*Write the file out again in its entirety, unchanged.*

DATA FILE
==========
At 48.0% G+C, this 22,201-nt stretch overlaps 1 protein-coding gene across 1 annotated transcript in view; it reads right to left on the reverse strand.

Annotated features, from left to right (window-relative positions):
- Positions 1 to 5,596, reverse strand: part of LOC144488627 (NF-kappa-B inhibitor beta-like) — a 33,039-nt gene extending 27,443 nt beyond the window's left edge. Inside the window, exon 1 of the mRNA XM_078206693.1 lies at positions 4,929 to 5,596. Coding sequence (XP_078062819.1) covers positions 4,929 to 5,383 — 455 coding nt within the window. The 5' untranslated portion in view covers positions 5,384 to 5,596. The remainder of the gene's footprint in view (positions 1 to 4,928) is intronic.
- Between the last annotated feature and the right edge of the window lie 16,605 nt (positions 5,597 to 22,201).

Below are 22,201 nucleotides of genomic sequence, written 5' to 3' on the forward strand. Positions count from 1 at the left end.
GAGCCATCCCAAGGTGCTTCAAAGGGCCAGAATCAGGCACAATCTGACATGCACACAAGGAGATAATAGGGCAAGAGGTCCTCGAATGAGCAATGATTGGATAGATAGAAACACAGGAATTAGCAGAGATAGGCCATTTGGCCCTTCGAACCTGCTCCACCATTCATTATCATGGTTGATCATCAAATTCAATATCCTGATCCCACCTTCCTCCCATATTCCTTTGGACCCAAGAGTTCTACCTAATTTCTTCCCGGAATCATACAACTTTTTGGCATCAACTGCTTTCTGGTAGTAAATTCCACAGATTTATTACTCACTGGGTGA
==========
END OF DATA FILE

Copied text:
At 48.0% G+C, this 22,201-nt stretch overlaps 1 protein-coding gene across 1 annotated transcript in view; it reads right to left on the reverse strand.

Annotated features, from left to right (window-relative positions):
- Positions 1 to 5,596, reverse strand: part of LOC144488627 (NF-kappa-B inhibitor beta-like) — a 33,039-nt gene extending 27,443 nt beyond the window's left edge. Inside the window, exon 1 of the mRNA XM_078206693.1 lies at positions 4,929 to 5,596. Coding sequence (XP_078062819.1) covers positions 4,929 to 5,383 — 455 coding nt within the window. The 5' untranslated portion in view covers positions 5,384 to 5,596. The remainder of the gene's footprint in view (positions 1 to 4,928) is intronic.
- Between the last annotated feature and the right edge of the window lie 16,605 nt (positions 5,597 to 22,201).

Below are 22,201 nucleotides of genomic sequence, written 5' to 3' on the forward strand. Positions count from 1 at the left end.
GAGCCATCCCAAGGTGCTTCAAAGGGCCAGAATCAGGCACAATCTGACATGCACACAAGGAGATAATAGGGCAAGAGGTCCTCGAATGAGCAATGATTGGATAGATAGAAACACAGGAATTAGCAGAGATAGGCCATTTGGCCCTTCGAACCTGCTCCACCATTCATTATCATGGTTGATCATCAAATTCAATATCCTGATCCCACCTTCCTCCCATATTCCTTTGGACCCAAGAGTTCTACCTAATTTCTTCCCGGAATCATACAACTTTTTGGCATCAACTGCTTTCTGGTAGTAAATTCCACAGATTTATTACTCACTGGGTGA